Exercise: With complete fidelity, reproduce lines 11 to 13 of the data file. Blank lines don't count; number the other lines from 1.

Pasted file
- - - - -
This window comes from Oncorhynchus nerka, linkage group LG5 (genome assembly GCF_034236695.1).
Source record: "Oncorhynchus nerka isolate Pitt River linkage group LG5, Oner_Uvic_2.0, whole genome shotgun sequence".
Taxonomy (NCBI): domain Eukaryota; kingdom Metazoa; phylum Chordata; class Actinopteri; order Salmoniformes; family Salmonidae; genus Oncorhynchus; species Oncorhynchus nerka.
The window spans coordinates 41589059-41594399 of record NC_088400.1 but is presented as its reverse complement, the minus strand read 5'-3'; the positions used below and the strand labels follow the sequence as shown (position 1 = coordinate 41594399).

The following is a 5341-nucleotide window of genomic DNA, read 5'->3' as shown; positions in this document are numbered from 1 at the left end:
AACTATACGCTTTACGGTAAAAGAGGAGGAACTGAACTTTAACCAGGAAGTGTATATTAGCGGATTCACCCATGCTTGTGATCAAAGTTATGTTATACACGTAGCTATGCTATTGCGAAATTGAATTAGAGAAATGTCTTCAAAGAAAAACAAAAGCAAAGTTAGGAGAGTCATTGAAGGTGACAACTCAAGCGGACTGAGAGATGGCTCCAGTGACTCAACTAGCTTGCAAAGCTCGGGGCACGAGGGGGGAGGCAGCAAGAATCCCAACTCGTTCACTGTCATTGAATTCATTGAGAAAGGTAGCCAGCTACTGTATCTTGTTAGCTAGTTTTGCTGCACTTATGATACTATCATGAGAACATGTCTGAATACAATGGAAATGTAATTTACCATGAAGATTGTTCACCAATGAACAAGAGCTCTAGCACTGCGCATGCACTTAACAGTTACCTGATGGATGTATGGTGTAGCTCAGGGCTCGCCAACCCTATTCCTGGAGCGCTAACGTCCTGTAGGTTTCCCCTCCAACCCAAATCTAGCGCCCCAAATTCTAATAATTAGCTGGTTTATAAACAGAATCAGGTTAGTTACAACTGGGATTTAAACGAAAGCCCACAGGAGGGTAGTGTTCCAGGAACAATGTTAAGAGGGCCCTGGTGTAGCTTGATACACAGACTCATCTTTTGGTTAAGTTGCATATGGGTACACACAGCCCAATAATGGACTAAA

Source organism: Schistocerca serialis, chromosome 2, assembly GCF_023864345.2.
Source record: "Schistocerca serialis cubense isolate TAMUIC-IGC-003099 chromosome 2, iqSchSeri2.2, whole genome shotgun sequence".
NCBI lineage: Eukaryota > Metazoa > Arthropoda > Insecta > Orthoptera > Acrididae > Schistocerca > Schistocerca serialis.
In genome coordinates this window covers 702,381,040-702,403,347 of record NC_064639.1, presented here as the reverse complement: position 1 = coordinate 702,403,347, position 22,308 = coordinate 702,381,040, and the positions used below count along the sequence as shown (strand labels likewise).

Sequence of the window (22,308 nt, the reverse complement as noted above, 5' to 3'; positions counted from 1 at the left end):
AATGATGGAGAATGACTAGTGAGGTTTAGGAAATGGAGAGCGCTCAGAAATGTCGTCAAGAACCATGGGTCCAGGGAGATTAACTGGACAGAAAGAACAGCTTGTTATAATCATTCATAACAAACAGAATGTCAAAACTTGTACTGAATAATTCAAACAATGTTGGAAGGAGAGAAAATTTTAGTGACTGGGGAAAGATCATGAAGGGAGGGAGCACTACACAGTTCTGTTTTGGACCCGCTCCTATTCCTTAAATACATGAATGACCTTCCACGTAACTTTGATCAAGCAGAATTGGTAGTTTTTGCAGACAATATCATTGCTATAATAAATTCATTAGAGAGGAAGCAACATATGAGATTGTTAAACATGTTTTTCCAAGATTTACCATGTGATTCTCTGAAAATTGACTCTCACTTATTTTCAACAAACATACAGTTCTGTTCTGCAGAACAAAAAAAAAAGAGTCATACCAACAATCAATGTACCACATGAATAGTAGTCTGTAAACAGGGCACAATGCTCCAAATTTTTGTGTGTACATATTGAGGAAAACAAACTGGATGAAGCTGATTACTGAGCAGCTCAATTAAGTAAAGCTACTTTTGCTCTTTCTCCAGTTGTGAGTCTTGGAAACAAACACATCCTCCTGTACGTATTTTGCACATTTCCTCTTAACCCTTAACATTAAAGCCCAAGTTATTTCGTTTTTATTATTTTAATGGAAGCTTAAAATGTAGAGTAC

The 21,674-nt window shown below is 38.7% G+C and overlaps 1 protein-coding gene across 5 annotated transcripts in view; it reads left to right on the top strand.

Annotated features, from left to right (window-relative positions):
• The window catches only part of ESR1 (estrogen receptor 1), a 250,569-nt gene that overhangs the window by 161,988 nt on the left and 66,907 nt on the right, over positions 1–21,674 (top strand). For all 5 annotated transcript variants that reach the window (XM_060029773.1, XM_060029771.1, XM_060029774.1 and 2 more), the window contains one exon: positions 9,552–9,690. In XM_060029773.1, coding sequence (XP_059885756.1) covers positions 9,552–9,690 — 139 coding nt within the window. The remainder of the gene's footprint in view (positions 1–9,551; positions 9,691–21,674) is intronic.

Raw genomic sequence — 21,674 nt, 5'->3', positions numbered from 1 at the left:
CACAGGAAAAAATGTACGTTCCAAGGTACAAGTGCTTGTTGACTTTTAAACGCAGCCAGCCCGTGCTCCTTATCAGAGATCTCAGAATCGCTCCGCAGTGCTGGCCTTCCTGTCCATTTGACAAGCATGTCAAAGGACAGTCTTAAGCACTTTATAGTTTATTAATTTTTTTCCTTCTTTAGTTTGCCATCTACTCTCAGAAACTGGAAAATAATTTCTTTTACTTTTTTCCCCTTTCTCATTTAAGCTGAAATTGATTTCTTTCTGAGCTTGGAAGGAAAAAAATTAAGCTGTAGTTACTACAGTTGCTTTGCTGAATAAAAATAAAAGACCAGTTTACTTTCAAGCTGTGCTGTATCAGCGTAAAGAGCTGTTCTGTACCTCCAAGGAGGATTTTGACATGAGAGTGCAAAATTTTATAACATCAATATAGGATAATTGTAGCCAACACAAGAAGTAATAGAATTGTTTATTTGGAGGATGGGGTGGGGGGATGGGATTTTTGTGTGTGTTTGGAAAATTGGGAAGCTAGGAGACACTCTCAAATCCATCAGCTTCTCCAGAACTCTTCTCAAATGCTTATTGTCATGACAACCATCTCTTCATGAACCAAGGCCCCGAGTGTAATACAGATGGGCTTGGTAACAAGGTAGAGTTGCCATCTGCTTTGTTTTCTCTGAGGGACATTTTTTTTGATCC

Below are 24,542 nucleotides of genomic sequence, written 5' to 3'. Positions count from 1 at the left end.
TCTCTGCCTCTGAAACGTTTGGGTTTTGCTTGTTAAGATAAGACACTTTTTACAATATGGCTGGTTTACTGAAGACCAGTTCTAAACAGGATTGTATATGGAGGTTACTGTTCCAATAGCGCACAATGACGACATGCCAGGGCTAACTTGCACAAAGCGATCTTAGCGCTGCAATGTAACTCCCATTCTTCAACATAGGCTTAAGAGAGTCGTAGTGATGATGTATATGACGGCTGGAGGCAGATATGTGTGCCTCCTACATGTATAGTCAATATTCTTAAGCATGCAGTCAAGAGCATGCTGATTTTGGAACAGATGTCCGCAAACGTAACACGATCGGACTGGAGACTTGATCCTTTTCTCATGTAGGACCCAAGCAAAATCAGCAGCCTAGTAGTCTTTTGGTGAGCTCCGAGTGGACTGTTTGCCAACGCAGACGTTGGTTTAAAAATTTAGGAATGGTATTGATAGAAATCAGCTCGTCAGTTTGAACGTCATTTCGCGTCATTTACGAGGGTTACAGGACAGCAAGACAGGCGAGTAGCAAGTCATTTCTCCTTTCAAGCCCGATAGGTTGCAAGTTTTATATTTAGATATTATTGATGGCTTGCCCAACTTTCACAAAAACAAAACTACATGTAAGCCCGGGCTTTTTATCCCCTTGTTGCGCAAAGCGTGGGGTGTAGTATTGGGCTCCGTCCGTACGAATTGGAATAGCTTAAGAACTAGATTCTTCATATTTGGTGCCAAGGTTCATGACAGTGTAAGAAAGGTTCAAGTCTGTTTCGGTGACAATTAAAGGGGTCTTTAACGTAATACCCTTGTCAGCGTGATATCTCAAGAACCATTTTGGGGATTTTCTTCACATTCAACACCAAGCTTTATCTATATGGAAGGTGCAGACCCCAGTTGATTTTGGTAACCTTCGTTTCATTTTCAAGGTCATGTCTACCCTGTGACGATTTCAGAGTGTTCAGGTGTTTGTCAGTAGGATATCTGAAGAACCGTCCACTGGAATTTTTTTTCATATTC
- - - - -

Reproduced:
Sequence of the window (22,308 nt, the reverse complement as noted above, 5' to 3'; positions counted from 1 at the left end):
AATGATGGAGAATGACTAGTGAGGTTTAGGAAATGGAGAGCGCTCAGAAATGTCGTCAAGAACCATGGGTCCAGGGAGATTAACTGGACAGAAAGAACAGCTTGTTATAATCATTCATAACAAACAGAATGTCAAAACTTGTACTGAATAATTCAAACAATGTTGGAAGGAGAGAAAATTTTAGTGACTGGGGAAAGATCATGAAGGGAGGGAGCACTACACAGTTCTGTTTTGGACCCGCTCCTATTCCTTAAATACATGAATGACCTTCCACGTAACTTTGATCAAGCAGAATTGGTAGTTTTTGCAGACAATATCATTGCTATAATAAATTCATTAGAGAGGAAGCAACATATGAGATTGTTAAACATGTTTTTCCAAGATTTACCATGTGATTCTCTGAAAATTGACTCTCACTTATTTTCAACAAACATACAGTTCTGTTCTGCAGAACAAAAAAAAAAGAGTCATACCAACAATCAATGTACCACATGAATAGTAGTCTGTAAACAGGGCACAATGCTCCAAATTTTTGTGTGTACATATTGAGGAAAACAAACTGGATGAAGCTGATTACTGAGCAGCTCAATTAAGTAAAGCTACTTTTGCTCTTTCTCCAGTTGTGAGTCTTGGAAACAAACACATCCTCCTGTACGTATTTTGCACATTTCCTCTTAACCCTTAACATTAAAGCCCAAGTTATTTCGTTTTTATTATTTTAATGGAAGCTTAAAATGTAGAGTAC

The 21,674-nt window shown below is 38.7% G+C and overlaps 1 protein-coding gene across 5 annotated transcripts in view; it reads left to right on the top strand.